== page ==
The Complete Moral Bankruptcy of Manipulating Human Psychology To Turn Users Into Addicts
Anyone who plans to use her own products AND believes that these products provide meaningful value OR entertainment to their users should have no qualms about manipulating their users’ pscyhology without disclosing to those users exactly what’s being done to their brains.
While I don’t know you personally, Nir, I believe from the reports of professional acquaintances and various things I’ve read that you are a genuinely kind, well-intentioned man who sees yourself offering services in the “facilitator” quadrant.
But with all due respect to your reputed kindness and good intentions, the core arguments in your essay and the moral logic of your Manipulation Matrix are complete and utter nonsense.
The true nature of the engagement >> revenue >> addictive products loop (and its utterly immoral consequences)
Here’s the hard truth: any business whose revenue model is built on a direct correlation between “engagement” and revenue has every incentive to find new, faster, and more efficient ways to make their products addicting.
This is true for cigarette makers and alcohol companies. It’s true for junk food brands. It’s true for slot machine manufacturers and the casinos who buy from them.
Likewise, people hooked on addicting games like Clash Of Clans or addicting social apps like Facebook and Instragram don’t tend to suddenly explode in weight or lose half their teeth in one go.
Sure, you’ll hear occasional stories of new parents literally letting their babies starve to death while they raised a virtual child in a game, but those are the wild and crazy exceptions.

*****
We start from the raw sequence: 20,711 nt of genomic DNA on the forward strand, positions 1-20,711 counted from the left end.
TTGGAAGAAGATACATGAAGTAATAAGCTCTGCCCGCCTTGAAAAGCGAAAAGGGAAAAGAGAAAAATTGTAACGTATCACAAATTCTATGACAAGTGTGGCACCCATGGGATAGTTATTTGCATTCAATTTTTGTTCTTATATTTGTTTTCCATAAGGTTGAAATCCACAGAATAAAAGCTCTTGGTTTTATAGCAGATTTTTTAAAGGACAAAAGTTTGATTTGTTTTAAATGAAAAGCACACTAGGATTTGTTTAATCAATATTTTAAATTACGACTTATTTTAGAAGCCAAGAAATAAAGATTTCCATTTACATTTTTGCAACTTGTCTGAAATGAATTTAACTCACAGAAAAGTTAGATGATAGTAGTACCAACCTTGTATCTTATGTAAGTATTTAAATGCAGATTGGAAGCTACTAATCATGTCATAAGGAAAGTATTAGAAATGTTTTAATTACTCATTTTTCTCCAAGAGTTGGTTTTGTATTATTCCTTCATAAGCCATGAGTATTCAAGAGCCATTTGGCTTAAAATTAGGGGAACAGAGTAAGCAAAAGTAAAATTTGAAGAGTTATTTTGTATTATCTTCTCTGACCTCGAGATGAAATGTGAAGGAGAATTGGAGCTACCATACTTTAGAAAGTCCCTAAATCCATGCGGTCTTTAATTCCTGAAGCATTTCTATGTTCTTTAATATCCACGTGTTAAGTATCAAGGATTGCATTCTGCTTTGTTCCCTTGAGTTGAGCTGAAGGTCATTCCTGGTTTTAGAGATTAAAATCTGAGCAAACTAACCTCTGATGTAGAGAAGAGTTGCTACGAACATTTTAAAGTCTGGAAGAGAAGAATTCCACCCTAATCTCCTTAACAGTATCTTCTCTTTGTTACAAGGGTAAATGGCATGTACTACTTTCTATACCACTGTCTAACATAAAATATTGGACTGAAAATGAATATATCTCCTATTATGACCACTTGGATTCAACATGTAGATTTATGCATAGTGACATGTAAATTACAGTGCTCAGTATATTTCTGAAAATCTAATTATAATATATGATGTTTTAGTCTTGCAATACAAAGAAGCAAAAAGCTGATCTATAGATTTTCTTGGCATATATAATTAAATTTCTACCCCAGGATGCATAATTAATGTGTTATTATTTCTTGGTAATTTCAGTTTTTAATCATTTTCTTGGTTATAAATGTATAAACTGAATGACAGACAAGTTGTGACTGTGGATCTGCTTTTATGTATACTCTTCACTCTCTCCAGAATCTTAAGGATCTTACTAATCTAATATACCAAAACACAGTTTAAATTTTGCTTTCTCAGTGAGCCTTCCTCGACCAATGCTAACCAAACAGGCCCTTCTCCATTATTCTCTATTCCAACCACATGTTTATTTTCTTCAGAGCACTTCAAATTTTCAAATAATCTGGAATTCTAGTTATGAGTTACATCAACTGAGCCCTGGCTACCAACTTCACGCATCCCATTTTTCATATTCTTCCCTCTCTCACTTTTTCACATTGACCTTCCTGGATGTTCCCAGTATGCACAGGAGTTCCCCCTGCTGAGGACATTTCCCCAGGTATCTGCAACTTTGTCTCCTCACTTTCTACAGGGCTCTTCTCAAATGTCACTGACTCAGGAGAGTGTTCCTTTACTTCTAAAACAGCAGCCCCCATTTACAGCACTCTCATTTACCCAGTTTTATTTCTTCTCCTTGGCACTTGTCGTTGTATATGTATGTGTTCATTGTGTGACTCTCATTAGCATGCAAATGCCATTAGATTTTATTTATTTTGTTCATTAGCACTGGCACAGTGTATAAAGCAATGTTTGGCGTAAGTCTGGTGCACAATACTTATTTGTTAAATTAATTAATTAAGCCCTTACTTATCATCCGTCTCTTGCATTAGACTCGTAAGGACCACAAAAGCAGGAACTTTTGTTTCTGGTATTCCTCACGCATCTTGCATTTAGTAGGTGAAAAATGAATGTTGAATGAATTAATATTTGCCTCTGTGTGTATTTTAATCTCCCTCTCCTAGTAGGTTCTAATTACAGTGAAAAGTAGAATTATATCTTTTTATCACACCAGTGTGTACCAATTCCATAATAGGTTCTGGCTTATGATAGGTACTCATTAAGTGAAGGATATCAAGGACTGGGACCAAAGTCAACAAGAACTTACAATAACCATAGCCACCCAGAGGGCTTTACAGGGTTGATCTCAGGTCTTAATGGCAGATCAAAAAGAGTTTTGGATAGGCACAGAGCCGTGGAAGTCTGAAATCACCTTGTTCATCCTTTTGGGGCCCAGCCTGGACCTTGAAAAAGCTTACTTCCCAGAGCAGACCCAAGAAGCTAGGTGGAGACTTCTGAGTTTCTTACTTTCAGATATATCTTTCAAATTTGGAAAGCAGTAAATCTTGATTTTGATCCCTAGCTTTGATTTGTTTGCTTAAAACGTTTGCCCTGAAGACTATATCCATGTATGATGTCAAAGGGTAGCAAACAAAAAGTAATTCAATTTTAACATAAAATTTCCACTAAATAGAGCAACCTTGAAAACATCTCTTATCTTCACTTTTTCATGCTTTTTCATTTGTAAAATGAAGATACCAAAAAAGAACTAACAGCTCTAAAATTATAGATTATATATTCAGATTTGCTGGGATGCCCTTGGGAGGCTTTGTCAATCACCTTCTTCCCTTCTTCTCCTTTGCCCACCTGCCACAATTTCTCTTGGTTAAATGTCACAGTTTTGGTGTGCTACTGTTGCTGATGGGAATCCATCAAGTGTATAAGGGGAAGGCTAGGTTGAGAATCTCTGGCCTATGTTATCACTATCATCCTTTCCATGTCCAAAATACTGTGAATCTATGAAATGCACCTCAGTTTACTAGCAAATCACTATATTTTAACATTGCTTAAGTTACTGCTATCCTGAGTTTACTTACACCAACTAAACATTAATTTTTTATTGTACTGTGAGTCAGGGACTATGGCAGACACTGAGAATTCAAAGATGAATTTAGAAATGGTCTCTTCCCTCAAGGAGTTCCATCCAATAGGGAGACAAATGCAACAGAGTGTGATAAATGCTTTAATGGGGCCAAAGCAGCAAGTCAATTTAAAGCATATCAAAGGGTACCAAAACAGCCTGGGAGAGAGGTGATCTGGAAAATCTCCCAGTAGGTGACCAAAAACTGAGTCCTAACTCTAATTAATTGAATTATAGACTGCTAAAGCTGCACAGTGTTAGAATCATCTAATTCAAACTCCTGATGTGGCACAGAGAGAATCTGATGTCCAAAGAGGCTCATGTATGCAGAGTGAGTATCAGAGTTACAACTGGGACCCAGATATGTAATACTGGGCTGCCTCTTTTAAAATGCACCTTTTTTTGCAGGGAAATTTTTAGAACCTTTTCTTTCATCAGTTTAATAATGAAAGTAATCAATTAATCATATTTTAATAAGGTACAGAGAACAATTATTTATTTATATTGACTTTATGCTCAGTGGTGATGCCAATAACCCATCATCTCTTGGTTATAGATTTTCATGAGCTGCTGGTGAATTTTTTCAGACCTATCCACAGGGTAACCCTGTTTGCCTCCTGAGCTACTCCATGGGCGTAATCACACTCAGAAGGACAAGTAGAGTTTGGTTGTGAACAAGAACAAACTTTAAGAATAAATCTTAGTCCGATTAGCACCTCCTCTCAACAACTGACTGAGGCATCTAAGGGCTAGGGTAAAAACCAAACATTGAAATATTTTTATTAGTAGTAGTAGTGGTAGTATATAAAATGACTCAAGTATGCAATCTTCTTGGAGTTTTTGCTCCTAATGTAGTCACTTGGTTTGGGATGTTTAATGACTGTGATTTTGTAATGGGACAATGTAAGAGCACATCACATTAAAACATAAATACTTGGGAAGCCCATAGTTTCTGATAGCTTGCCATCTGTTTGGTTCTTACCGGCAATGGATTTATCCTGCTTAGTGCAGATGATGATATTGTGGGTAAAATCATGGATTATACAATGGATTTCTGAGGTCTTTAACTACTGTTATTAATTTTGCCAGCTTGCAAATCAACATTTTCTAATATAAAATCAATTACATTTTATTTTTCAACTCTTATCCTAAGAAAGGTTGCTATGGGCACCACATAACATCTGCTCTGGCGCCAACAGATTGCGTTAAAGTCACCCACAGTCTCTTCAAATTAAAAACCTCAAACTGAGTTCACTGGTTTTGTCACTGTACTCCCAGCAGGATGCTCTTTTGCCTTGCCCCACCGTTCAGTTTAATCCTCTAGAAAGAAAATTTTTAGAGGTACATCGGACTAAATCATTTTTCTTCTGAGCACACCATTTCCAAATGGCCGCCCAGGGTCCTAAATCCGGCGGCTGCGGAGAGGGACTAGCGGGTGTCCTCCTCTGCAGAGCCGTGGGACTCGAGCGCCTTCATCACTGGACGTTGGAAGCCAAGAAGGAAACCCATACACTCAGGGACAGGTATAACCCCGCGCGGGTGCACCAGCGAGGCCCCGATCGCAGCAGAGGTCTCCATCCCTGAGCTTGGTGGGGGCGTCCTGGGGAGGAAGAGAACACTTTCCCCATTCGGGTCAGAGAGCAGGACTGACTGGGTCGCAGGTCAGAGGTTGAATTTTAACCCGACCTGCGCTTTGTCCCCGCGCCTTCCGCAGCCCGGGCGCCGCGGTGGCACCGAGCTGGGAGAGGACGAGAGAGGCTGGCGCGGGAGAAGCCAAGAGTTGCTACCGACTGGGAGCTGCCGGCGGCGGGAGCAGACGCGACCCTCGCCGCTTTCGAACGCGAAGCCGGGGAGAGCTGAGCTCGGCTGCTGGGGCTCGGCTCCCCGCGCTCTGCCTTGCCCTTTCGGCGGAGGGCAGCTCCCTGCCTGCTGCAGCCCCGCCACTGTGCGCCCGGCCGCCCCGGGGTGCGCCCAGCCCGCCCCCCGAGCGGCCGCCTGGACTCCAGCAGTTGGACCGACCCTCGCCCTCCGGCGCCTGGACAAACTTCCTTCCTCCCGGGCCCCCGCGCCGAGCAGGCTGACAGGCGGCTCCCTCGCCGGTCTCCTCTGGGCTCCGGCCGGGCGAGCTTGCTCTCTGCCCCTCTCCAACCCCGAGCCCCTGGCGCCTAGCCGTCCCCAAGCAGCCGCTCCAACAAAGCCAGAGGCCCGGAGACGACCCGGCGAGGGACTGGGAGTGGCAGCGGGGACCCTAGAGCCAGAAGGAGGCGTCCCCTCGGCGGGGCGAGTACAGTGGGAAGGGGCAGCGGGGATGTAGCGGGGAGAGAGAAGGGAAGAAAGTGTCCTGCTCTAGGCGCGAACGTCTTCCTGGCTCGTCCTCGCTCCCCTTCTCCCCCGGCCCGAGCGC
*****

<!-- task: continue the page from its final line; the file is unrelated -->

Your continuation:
The damage experienced by mobile gaming and social networking addicts tends to be much more subtle:
Feelings of anxiety while away from one’s phone
Bigger propensities to procrastinate
Harder times following through on challenging but essential tasks
Recurring failures to be mentally present while spending time with family and friends.
Yes, those harms are FAR LESS SEVERE to an individual than, say, lung cancer, cirrhosis, meth mouth, or chronic obesity, but they are still harms.
And unlike the harms from cigarettes, liquor, junk food, and meth, the harms from addictive technology are have not yet been researched enough to prove.
But as the weaponization of Facebook, Instagram, YouTube, and Twitter by enemies of the United States’s democratic system makes clear, optimizing for engagement at internet-scale can have profoundly harmful near-term consequences for civic society.
As for the long term consequences of creating dopamine-fueled filter bubbles, backed by business models that generate billions of dollars a year in profit on the back of emotionally-gratifying clickbait?
It’s too soon to tell, but it ain’t look so pretty from here.
Trusting the creators of any product to make accurate moral judgments when those judgements impact their profits is completely unrealistic (at best).
Likewise, expecting the managers, employees, and investors of any business to make clear-headed objective evaluations about the “value” or “entertainment” provided by their creations is so naive that it’s hard for me to accept that you really thought hard about what you are proposing.
We all wish to believe that we are good people, doing the best we can with the circumstances we’ve got.